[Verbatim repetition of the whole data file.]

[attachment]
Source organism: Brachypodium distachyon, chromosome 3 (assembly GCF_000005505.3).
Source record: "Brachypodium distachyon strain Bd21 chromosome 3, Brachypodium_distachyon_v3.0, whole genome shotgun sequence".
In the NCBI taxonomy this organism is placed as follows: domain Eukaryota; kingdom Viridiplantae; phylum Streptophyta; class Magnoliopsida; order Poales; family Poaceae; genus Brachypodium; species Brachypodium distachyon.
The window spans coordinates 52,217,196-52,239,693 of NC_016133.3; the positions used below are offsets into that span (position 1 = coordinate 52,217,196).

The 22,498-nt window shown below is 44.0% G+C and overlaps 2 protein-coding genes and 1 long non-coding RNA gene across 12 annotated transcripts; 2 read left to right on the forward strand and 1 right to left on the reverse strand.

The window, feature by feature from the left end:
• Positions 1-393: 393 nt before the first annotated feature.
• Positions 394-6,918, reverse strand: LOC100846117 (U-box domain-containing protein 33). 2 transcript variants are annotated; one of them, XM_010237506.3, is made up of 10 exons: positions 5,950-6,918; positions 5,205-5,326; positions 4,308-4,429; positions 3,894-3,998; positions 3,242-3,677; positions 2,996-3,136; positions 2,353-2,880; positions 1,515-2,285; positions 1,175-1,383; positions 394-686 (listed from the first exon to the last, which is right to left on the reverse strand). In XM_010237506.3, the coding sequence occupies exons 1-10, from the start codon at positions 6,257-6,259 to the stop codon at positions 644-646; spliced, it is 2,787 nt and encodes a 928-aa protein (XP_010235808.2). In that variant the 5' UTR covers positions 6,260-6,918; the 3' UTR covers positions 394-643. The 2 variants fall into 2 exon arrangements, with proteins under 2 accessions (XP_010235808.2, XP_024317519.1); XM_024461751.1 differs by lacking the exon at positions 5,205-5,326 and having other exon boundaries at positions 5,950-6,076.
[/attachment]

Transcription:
Source organism: Brachypodium distachyon, chromosome 3 (assembly GCF_000005505.3).
Source record: "Brachypodium distachyon strain Bd21 chromosome 3, Brachypodium_distachyon_v3.0, whole genome shotgun sequence".
In the NCBI taxonomy this organism is placed as follows: domain Eukaryota; kingdom Viridiplantae; phylum Streptophyta; class Magnoliopsida; order Poales; family Poaceae; genus Brachypodium; species Brachypodium distachyon.
The window spans coordinates 52,217,196-52,239,693 of NC_016133.3; the positions used below are offsets into that span (position 1 = coordinate 52,217,196).

The 22,498-nt window shown below is 44.0% G+C and overlaps 2 protein-coding genes and 1 long non-coding RNA gene across 12 annotated transcripts; 2 read left to right on the forward strand and 1 right to left on the reverse strand.

The window, feature by feature from the left end:
• Positions 1-393: 393 nt before the first annotated feature.
• Positions 394-6,918, reverse strand: LOC100846117 (U-box domain-containing protein 33). 2 transcript variants are annotated; one of them, XM_010237506.3, is made up of 10 exons: positions 5,950-6,918; positions 5,205-5,326; positions 4,308-4,429; positions 3,894-3,998; positions 3,242-3,677; positions 2,996-3,136; positions 2,353-2,880; positions 1,515-2,285; positions 1,175-1,383; positions 394-686 (listed from the first exon to the last, which is right to left on the reverse strand). In XM_010237506.3, the coding sequence occupies exons 1-10, from the start codon at positions 6,257-6,259 to the stop codon at positions 644-646; spliced, it is 2,787 nt and encodes a 928-aa protein (XP_010235808.2). In that variant the 5' UTR covers positions 6,260-6,918; the 3' UTR covers positions 394-643. The 2 variants fall into 2 exon arrangements, with proteins under 2 accessions (XP_010235808.2, XP_024317519.1); XM_024461751.1 differs by lacking the exon at positions 5,205-5,326 and having other exon boundaries at positions 5,950-6,076.